Establishing the Multisig Address

In general, there are no MMS commands to execute particular steps regarding multisig transactions (with the exception of starting a transfer using mms transfer and force sync with mms sync). You just use the mms next command, and the MMS will do whatever is next in the "multisig workflow", and if nothing is ready, e.g. because some messages are still missing, will tell you the reason why nothing is "next" yet.

So, after you completed the info about all signers, either manually or through auto-config, you just issue a mms next command, and the MMS will start with the first step needed to establish the multisig address: Calculate key sets for all coalition members and set up messages to send those to them. The whole scene might look like this for Alice:

[wallet A1VRwm]: mms next
prepare_multisig
MultisigV18uEUr5L7EvFDqKWvbnK2ys395ddRPuG6zaxNTwbDq3WoUNJtkPUPbRAEQKBaCC52g5iJXi8XUF4aUP9984hdFrHsP1y3W8yQkm
YUSDYXzouhzd479tMmpL4LJKUoW5e54bubEg5E4J3BZtJQiGNzvVsiBKGAKgT7J4bcNN66Xq7hpL4V
Send this multisig info to all other participants, then use make_multisig <threshold> <info1> [<info2>...] with others' multisig info
This includes the PRIVATE view key, so needs to be disclosed only to that multisig wallet's participants 
  Id I/O  Authorized Signer              Message Type           Height   R Message State   Since                                   
   1 out  bob: BM-2cStcTfCx8D3McrMcmGZ.. key set                     0   0 ready to send   2018-12-26 07:46:21, 1 seconds ago      
Queued for sending.

The prepare_multisig output there is a hint that the MMS works by putting something like a "wrapper" about the CLI wallet pepare_multisig command, it even displays the MultisigV1 string for confirmation. Now you don't have to send that manually to the other signer somehow: The MMS prepares a message for that and sends it in a fully automatic way.

After Alice receives Bob's key set, another mms next command will process it and establish the multisig address:

[wallet A1VRwm]: mms next
make_multisig
Wallet password: 
2/2 multisig address: 9uWY5Kq6XocGGqUByp22ty4HYxj4CfjCXdRrZ24EKvYW2U7fudSzCvTRRT35tMNx5heQfqKmVmFjahWUZ1BENnzH8UvyVF7

The wallet may be "out of sync" after this step; if yes, just do a quick refresh.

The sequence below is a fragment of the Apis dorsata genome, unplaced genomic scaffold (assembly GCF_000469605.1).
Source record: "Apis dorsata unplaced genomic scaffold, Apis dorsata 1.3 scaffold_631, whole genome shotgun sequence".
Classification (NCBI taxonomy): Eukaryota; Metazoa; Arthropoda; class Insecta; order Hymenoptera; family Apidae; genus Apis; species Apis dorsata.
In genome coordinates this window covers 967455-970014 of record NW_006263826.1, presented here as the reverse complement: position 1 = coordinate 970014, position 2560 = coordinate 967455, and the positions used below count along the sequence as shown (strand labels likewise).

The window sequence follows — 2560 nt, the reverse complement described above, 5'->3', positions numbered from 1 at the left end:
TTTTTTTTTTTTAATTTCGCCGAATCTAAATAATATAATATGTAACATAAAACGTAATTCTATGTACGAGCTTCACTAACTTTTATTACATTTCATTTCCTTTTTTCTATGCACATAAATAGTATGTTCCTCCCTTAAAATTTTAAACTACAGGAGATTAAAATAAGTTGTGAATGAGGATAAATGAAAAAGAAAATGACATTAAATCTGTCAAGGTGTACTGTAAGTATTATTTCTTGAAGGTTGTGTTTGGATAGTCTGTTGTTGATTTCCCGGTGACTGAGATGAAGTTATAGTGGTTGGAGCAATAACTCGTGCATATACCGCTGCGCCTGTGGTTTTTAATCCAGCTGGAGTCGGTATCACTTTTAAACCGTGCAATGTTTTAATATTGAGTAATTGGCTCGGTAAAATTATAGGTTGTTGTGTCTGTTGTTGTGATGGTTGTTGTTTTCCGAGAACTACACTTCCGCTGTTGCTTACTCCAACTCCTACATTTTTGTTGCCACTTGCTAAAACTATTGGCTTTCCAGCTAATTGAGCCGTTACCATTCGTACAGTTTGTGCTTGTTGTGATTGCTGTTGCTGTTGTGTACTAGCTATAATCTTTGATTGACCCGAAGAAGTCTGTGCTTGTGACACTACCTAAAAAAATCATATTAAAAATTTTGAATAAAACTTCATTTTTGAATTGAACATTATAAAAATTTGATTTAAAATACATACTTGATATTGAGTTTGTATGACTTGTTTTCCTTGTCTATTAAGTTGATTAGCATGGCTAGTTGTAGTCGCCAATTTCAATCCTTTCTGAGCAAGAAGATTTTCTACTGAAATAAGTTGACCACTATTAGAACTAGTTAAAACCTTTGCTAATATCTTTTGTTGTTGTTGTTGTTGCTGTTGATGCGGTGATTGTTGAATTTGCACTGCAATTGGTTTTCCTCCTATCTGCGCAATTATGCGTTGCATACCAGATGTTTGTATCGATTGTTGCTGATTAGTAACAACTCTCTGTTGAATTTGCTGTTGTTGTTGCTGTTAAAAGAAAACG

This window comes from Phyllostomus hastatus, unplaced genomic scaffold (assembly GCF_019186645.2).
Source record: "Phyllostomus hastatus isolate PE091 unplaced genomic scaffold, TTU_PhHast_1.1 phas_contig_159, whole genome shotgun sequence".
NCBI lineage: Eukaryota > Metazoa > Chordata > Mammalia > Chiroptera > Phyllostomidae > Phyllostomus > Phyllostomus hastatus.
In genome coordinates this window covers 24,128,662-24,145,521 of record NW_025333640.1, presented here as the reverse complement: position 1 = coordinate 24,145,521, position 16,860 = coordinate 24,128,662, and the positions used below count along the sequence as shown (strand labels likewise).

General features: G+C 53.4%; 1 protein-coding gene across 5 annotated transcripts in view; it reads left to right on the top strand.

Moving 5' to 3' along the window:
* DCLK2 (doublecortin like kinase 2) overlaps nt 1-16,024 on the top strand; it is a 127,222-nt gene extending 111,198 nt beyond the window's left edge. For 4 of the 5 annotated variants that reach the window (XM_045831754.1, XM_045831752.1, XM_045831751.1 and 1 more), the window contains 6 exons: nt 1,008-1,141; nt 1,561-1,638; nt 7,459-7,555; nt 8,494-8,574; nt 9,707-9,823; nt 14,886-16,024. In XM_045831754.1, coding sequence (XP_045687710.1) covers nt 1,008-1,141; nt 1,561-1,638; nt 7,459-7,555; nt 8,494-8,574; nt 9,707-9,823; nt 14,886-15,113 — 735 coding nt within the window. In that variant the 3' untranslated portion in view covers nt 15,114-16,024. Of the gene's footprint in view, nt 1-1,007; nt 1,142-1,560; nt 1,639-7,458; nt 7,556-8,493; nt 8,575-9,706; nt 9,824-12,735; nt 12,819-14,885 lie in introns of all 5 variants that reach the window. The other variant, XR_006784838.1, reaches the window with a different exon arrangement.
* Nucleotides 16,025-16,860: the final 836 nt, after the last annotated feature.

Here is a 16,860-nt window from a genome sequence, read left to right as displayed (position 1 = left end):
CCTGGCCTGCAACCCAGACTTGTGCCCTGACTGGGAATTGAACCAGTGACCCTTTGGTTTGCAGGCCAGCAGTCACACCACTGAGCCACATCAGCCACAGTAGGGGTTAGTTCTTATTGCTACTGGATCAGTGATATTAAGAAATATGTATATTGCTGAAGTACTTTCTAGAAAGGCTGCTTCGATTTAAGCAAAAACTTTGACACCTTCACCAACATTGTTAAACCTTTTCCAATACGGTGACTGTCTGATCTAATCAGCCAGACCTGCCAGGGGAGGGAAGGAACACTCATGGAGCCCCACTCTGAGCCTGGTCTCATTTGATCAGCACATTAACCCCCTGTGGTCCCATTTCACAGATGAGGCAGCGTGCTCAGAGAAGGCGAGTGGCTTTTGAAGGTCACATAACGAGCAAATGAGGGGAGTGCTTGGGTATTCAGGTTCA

In the case of non-symmetrical M/N multisig, with M different from N, like e.g. in 2/3, it's not enough that each signer sends one key set to every other signer: There will be several rounds of key set exchanges. However the MMS knows about this and will automatically take care of almost everything: For a particular wallet it waits until the key sets of all other signers have arrived before going on. If there is another key exchange round necessary, mms next will then start a new one. If not, the command will process the last key set(s) and establish the multisig address.

It's possible that a future enhanced version of the MMS will do this in a fully automatic way, i.e. sending all necessary key sets around without further intervention until the multisig address is configured. For now however you have to push things along yourself by issuing mms next commands.

Funding the Multisig Wallet

With the multisig address established the wallet is now ready to receive funds. Here the MMS plays no role, nor does multisig in general: Just transfer some coins to the address, to have something to transfer out later, and wait until they arrive.

Syncing Wallets

Every time after receiving or sending coins multisig wallets must exchange some info with each other to get "into sync" again. That's the case whenever the CLI wallet tells you about partial key images like in this balance command output:

[wallet 9uWY5K]: balance
Currently selected account: [0] Primary account
Tag: (No tag assigned)
Balance: 7.000000000000, unlocked balance: 7.000000000000 (Some owned outputs have partial key images - import_multisig_info needed)

That "import_multisig_info needed" thing is perhaps the single most tiresome aspect of CryptoNote multisig transactions and quite some work e.g. in the case of 3/3 or 2/3 multisig where already a total of six pieces of information must be passed around each time, only to finalize reception of some coins and/or being able to transfer again after a transfer.

At least, with the MMS, it's only a case of issuing mms next commands until all sync data is sent and received and the wallets get into sync again: It guides you automatically through the necessary export_multisig_info and import_multisig_info commands. Here again how A